Now the social regression of our country is being upheld by a silent majority, and the effects of this silence are harmful to us all.

Here a water protector of a Standing Rock camp poses for a photo. Peaceful protesters occupied several camps in Cannon Ball, N. Dakota, before the site was cleared Feb. 23, 2017.

It is female bodies that are being unlawfully harassed on American streets late at night, in broad daylight even. It is the reproductive rights of female bodies that are being harshly regulated by male politicians. Let me remind you that the defunding of abortion and contraceptive services will not eliminate abortion, it will only prohibit safe abortion, according to the World Health Organization.

It is unarmed Native American bodies that have been blasted with water cannons and shot at with rubber bullets at Standing Rock. Indigenous people cannot as easily sit at home doing nothing because the reality of climate instability, specifically the unlawful infringement of tribal rights, is more than just an “annoyance” on the morning news. For Native Americans, social injustice has been constant. Although more patriotic people have claimed that America is a place where all can prosper, it has not been so for indigenous people, and it will not be so until political action is taken by us all.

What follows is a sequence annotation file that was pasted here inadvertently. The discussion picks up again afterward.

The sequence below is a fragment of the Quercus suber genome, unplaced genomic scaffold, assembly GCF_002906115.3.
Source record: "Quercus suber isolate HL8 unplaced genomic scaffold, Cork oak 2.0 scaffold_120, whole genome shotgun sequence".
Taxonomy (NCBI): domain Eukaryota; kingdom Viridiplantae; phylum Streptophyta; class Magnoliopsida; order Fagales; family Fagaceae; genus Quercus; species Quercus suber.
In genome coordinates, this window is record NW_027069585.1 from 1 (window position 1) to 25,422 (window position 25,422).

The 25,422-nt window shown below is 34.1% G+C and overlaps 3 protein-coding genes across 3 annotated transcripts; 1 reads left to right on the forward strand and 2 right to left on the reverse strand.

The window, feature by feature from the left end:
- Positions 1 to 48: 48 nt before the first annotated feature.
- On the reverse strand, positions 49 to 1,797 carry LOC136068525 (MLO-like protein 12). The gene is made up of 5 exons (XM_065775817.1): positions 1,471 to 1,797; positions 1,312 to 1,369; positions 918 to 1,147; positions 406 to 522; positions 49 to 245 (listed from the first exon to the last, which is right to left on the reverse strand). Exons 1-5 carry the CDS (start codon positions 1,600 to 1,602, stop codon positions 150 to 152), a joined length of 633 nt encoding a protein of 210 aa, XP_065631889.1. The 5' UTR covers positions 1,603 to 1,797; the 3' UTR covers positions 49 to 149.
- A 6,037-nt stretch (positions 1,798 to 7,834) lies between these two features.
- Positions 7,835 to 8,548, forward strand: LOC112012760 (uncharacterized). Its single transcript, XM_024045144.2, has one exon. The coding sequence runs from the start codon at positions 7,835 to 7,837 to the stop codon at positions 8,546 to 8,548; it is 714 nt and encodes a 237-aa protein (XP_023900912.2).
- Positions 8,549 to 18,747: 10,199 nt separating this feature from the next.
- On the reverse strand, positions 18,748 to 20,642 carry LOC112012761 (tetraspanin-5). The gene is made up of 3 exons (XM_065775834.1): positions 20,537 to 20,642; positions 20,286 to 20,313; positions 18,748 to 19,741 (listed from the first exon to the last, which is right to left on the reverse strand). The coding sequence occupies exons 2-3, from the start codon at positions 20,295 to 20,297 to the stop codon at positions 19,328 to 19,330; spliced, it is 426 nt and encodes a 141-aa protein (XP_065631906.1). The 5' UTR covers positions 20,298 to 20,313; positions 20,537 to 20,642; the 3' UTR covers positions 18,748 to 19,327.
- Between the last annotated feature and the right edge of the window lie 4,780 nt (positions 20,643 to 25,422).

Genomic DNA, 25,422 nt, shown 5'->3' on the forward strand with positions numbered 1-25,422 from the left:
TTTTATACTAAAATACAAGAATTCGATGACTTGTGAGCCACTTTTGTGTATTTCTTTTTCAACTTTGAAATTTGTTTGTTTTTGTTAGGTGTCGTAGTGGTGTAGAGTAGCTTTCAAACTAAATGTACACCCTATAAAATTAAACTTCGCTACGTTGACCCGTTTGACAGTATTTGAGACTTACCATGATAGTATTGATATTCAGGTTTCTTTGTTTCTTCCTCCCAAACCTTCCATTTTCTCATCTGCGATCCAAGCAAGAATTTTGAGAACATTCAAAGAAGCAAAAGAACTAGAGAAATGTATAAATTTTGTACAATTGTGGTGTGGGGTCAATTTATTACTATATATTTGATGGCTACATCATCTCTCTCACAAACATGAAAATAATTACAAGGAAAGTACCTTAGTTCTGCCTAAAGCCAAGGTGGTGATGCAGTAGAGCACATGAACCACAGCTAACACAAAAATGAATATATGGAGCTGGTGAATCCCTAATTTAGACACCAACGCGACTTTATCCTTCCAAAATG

It is the bodies of immigrant families who now face the possibility of deportation even though they have already established themselves in this country and deserve to continue their lives here. These people risked their lives and left everything they had ever known for a new life.

We were fortunate enough to be born in America and with that privilege comes the opportunity to promote social progress. When America speaks, the world listens, and I think it is about time we took a stand for social justice. This battle will not be easily won, but it is one worth fighting for.